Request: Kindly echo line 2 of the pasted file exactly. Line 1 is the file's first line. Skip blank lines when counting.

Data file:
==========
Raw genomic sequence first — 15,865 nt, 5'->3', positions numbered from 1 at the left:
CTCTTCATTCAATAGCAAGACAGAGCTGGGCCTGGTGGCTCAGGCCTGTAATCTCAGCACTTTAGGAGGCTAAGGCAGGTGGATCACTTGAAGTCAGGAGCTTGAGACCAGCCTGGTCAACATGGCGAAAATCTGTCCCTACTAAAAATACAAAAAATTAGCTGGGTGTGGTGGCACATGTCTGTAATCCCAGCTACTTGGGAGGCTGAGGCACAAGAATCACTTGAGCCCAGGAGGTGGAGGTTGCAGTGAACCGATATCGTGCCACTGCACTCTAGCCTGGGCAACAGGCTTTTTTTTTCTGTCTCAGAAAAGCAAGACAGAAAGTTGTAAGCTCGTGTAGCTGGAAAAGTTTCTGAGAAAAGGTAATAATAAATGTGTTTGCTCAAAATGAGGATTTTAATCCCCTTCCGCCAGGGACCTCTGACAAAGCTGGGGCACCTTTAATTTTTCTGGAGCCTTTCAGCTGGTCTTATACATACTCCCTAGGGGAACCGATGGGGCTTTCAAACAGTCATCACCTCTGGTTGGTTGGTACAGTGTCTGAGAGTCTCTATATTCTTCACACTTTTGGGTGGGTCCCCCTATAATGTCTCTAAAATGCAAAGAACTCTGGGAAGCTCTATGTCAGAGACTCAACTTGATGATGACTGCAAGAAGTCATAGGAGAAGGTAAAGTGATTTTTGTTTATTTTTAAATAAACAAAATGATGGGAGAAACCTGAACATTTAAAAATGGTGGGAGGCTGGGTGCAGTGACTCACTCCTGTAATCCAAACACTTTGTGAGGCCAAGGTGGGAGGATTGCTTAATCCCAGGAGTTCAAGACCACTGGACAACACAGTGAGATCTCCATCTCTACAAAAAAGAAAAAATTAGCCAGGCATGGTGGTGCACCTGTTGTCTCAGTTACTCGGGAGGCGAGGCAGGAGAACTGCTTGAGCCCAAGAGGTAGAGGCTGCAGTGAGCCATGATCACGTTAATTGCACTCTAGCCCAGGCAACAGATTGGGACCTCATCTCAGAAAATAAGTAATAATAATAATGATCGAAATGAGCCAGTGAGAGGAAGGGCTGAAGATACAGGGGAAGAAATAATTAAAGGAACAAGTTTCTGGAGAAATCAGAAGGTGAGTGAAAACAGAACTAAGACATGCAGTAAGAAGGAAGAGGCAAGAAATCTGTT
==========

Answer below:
CTCTTCATTCAATAGCAAGACAGAGCTGGGCCTGGTGGCTCAGGCCTGTAATCTCAGCACTTTAGGAGGCTAAGGCAGGTGGATCACTTGAAGTCAGGAGCTTGAGACCAGCCTGGTCAACATGGCGAAAATCTGTCCCTACTAAAAATACAAAAAATTAGCTGGGTGTGGTGGCACATGTCTGTAATCCCAGCTACTTGGGAGGCTGAGGCACAAGAATCACTTGAGCCCAGGAGGTGGAGGTTGCAGTGAACCGATATCGTGCCACTGCACTCTAGCCTGGGCAACAGGCTTTTTTTTTCTGTCTCAGAAAAGCAAGACAGAAAGTTGTAAGCTCGTGTAGCTGGAAAAGTTTCTGAGAAAAGGTAATAATAAATGTGTTTGCTCAAAATGAGGATTTTAATCCCCTTCCGCCAGGGACCTCTGACAAAGCTGGGGCACCTTTAATTTTTCTGGAGCCTTTCAGCTGGTCTTATACATACTCCCTAGGGGAACCGATGGGGCTTTCAAACAGTCATCACCTCTGGTTGGTTGGTACAGTGTCTGAGAGTCTCTATATTCTTCACACTTTTGGGTGGGTCCCCCTATAATGTCTCTAAAATGCAAAGAACTCTGGGAAGCTCTATGTCAGAGACTCAACTTGATGATGACTGCAAGAAGTCATAGGAGAAGGTAAAGTGATTTTTGTTTATTTTTAAATAAACAAAATGATGGGAGAAACCTGAACATTTAAAAATGGTGGGAGGCTGGGTGCAGTGACTCACTCCTGTAATCCAAACACTTTGTGAGGCCAAGGTGGGAGGATTGCTTAATCCCAGGAGTTCAAGACCACTGGACAACACAGTGAGATCTCCATCTCTACAAAAAAGAAAAAATTAGCCAGGCATGGTGGTGCACCTGTTGTCTCAGTTACTCGGGAGGCGAGGCAGGAGAACTGCTTGAGCCCAAGAGGTAGAGGCTGCAGTGAGCCATGATCACGTTAATTGCACTCTAGCCCAGGCAACAGATTGGGACCTCATCTCAGAAAATAAGTAATAATAATAATGATCGAAATGAGCCAGTGAGAGGAAGGGCTGAAGATACAGGGGAAGAAATAATTAAAGGAACAAGTTTCTGGAGAAATCAGAAGGTGAGTGAAAACAGAACTAAGACATGCAGTAAGAAGGAAGAGGCAAGAAATCTGTT